“More has to be done to root corruption out of politics and expose conflicts,” Jones said in a statement.

Prosecutors immediately dismissed the idea that the elder Bera got caught up in the excitement of helping his son achieve a longtime dream.

“He carried on these acts month after month, year after year, and over the course of two campaigns,” they wrote in court documents. “He cannot explain away his actions as the result of runaway emotions.”

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FTX’s Nishad Singh got $543 million loan

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More fallout from the FTX cryptocurrency platform collapse. Court documents show its affiliate Alameda Research loaned executives like Sam Bankman Fried $1 billion and more than $500 million to Indian American Nishad Singh, FTX’s top engineer. FTX’s interim CEO says never in his career has he seen such complete failure of corporate controls and a complete absence of trustworthy financial information. The company filed for Chapter 11 bankruptcy after it was unable to come up with customer funds.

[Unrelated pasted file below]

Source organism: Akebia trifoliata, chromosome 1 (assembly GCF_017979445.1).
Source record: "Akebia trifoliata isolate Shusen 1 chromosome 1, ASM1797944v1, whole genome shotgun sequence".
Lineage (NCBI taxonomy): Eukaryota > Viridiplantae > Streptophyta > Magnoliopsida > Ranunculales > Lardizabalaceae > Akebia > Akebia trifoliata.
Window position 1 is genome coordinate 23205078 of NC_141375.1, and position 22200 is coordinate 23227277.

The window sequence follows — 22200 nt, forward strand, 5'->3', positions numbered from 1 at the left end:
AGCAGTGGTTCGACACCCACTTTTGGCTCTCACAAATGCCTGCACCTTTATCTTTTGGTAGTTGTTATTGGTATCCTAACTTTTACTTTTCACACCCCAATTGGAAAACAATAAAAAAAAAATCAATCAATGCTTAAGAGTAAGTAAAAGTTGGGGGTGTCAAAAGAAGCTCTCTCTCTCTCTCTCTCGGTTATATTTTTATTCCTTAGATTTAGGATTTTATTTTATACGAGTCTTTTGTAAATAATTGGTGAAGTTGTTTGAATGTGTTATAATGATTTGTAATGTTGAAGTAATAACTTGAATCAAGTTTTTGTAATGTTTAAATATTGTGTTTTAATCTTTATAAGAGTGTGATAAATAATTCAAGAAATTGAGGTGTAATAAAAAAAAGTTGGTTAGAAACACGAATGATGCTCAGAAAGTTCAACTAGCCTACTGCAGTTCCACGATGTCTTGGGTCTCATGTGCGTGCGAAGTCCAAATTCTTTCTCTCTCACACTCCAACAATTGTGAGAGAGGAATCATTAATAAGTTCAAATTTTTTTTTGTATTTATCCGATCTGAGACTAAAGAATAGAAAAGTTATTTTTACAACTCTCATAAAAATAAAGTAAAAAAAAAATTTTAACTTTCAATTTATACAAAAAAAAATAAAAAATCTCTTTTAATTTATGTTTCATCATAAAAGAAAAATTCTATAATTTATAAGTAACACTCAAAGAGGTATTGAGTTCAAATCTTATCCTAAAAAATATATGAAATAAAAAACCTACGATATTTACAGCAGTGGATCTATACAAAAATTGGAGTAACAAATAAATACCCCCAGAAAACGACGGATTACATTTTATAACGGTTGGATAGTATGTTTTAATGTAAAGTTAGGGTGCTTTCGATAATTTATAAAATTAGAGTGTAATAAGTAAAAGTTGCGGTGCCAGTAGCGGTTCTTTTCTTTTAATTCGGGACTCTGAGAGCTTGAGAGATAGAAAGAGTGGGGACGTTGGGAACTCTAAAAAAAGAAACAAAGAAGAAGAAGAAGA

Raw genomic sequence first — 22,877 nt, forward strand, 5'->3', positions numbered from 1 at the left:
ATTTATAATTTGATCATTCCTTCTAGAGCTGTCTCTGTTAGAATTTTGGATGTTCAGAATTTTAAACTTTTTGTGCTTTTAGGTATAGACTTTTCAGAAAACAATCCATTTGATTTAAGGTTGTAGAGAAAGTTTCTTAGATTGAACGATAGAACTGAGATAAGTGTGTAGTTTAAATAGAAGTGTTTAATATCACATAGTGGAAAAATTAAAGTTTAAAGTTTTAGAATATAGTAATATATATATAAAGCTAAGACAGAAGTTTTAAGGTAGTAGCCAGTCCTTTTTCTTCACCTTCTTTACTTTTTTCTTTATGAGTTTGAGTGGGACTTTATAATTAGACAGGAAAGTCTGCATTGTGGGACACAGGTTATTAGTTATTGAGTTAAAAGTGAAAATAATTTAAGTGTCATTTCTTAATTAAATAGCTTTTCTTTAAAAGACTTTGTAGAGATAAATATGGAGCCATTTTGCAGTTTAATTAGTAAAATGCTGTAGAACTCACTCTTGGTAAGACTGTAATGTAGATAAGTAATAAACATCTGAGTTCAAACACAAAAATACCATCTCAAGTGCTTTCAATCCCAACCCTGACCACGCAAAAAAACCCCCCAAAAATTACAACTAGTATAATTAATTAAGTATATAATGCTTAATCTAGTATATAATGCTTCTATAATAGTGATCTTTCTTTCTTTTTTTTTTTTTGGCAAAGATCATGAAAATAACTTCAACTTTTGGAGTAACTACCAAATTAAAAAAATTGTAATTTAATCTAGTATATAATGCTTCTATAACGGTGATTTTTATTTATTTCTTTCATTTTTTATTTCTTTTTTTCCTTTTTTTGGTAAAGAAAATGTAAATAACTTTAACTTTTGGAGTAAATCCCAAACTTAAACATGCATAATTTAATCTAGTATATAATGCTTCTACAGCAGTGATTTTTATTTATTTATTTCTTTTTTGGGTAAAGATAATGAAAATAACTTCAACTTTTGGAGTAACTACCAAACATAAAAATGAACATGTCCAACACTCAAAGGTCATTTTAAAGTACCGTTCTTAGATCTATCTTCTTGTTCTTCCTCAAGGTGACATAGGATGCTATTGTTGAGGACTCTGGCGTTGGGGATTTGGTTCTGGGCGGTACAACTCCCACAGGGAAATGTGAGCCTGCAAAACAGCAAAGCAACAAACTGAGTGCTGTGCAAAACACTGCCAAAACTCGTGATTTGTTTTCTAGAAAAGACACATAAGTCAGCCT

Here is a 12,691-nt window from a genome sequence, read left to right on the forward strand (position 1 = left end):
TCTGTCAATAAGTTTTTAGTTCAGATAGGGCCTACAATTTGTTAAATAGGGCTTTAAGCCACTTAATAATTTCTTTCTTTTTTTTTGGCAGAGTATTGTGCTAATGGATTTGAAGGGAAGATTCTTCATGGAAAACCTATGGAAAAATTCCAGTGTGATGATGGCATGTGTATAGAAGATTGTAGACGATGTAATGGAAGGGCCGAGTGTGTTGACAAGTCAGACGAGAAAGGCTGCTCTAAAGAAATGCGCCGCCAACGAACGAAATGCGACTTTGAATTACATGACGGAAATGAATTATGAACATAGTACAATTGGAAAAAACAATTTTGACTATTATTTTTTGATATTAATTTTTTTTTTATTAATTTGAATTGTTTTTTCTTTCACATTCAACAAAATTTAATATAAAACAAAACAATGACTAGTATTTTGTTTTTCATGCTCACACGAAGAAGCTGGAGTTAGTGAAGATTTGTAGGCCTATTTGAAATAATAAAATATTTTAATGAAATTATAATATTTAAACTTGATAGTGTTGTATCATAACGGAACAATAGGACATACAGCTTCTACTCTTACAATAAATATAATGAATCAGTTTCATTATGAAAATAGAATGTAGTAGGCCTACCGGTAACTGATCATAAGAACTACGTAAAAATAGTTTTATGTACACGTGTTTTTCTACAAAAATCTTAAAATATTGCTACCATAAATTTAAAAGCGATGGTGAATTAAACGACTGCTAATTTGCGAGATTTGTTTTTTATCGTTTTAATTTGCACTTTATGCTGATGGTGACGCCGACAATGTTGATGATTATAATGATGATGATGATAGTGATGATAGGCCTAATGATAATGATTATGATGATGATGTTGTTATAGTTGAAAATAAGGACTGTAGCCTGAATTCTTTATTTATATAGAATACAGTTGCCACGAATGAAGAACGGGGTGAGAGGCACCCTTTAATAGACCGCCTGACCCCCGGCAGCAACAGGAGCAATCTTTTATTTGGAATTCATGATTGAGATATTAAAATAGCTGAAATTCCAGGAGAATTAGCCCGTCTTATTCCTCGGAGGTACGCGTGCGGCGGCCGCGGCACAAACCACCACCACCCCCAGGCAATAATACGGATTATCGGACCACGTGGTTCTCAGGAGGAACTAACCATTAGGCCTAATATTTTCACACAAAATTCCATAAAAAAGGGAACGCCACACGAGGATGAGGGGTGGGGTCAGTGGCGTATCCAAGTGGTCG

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Ravi Kapur contributed to this report.

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Arvind Venkat & Tarik Khan win Pennsylvania State seats

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WASHINGTON D.C. (Diya TV) – Looking back at the midterm elections, Arvind Venkat and Tarik Khan made history as the first South Asian Americans elected to the Pennsylvania State Legislature. Advocacy group Indian American Impact played a major role on the ground, saying it trained and mobilized 200 volunteers to go door-to-door, to engage voters and provide info they needed to elect new leadership.

After 35 years, the Nancy Pelosi era is officially coming to an end. The speaker from San Francisco announced she’s bowing out of leadership, but will retain her House seat. The midterms cost Pelosi’s Democratic party the House and effectively ended her speakership.